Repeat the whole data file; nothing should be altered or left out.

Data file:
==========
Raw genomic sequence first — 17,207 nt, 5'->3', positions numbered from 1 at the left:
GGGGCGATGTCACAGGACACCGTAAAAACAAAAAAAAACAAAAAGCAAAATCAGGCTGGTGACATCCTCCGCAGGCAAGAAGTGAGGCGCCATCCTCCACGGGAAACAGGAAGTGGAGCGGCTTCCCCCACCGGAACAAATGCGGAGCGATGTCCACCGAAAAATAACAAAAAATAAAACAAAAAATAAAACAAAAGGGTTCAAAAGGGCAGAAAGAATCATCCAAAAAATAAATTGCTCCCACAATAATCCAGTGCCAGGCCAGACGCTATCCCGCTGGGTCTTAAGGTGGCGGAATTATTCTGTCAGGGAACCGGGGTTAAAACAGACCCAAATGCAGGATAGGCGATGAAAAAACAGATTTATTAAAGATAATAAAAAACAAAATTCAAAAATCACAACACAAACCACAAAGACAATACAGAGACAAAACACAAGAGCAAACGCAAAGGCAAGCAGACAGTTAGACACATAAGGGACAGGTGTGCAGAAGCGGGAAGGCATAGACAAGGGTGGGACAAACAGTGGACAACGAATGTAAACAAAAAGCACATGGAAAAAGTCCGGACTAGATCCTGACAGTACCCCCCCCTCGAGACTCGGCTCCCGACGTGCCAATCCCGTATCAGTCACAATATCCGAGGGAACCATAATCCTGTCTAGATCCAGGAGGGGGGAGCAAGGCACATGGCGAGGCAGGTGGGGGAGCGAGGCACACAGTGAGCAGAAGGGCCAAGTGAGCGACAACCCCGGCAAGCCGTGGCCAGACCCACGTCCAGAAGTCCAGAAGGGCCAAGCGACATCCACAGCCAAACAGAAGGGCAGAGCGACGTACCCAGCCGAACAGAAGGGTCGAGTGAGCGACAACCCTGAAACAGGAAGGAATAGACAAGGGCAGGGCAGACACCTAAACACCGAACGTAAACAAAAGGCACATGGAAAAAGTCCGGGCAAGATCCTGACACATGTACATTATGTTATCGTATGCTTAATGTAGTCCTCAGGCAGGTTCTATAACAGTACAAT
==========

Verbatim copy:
Raw genomic sequence first — 17,207 nt, 5'->3', positions numbered from 1 at the left:
GGGGCGATGTCACAGGACACCGTAAAAACAAAAAAAAACAAAAAGCAAAATCAGGCTGGTGACATCCTCCGCAGGCAAGAAGTGAGGCGCCATCCTCCACGGGAAACAGGAAGTGGAGCGGCTTCCCCCACCGGAACAAATGCGGAGCGATGTCCACCGAAAAATAACAAAAAATAAAACAAAAAATAAAACAAAAGGGTTCAAAAGGGCAGAAAGAATCATCCAAAAAATAAATTGCTCCCACAATAATCCAGTGCCAGGCCAGACGCTATCCCGCTGGGTCTTAAGGTGGCGGAATTATTCTGTCAGGGAACCGGGGTTAAAACAGACCCAAATGCAGGATAGGCGATGAAAAAACAGATTTATTAAAGATAATAAAAAACAAAATTCAAAAATCACAACACAAACCACAAAGACAATACAGAGACAAAACACAAGAGCAAACGCAAAGGCAAGCAGACAGTTAGACACATAAGGGACAGGTGTGCAGAAGCGGGAAGGCATAGACAAGGGTGGGACAAACAGTGGACAACGAATGTAAACAAAAAGCACATGGAAAAAGTCCGGACTAGATCCTGACAGTACCCCCCCCTCGAGACTCGGCTCCCGACGTGCCAATCCCGTATCAGTCACAATATCCGAGGGAACCATAATCCTGTCTAGATCCAGGAGGGGGGAGCAAGGCACATGGCGAGGCAGGTGGGGGAGCGAGGCACACAGTGAGCAGAAGGGCCAAGTGAGCGACAACCCCGGCAAGCCGTGGCCAGACCCACGTCCAGAAGTCCAGAAGGGCCAAGCGACATCCACAGCCAAACAGAAGGGCAGAGCGACGTACCCAGCCGAACAGAAGGGTCGAGTGAGCGACAACCCTGAAACAGGAAGGAATAGACAAGGGCAGGGCAGACACCTAAACACCGAACGTAAACAAAAGGCACATGGAAAAAGTCCGGGCAAGATCCTGACACATGTACATTATGTTATCGTATGCTTAATGTAGTCCTCAGGCAGGTTCTATAACAGTACAAT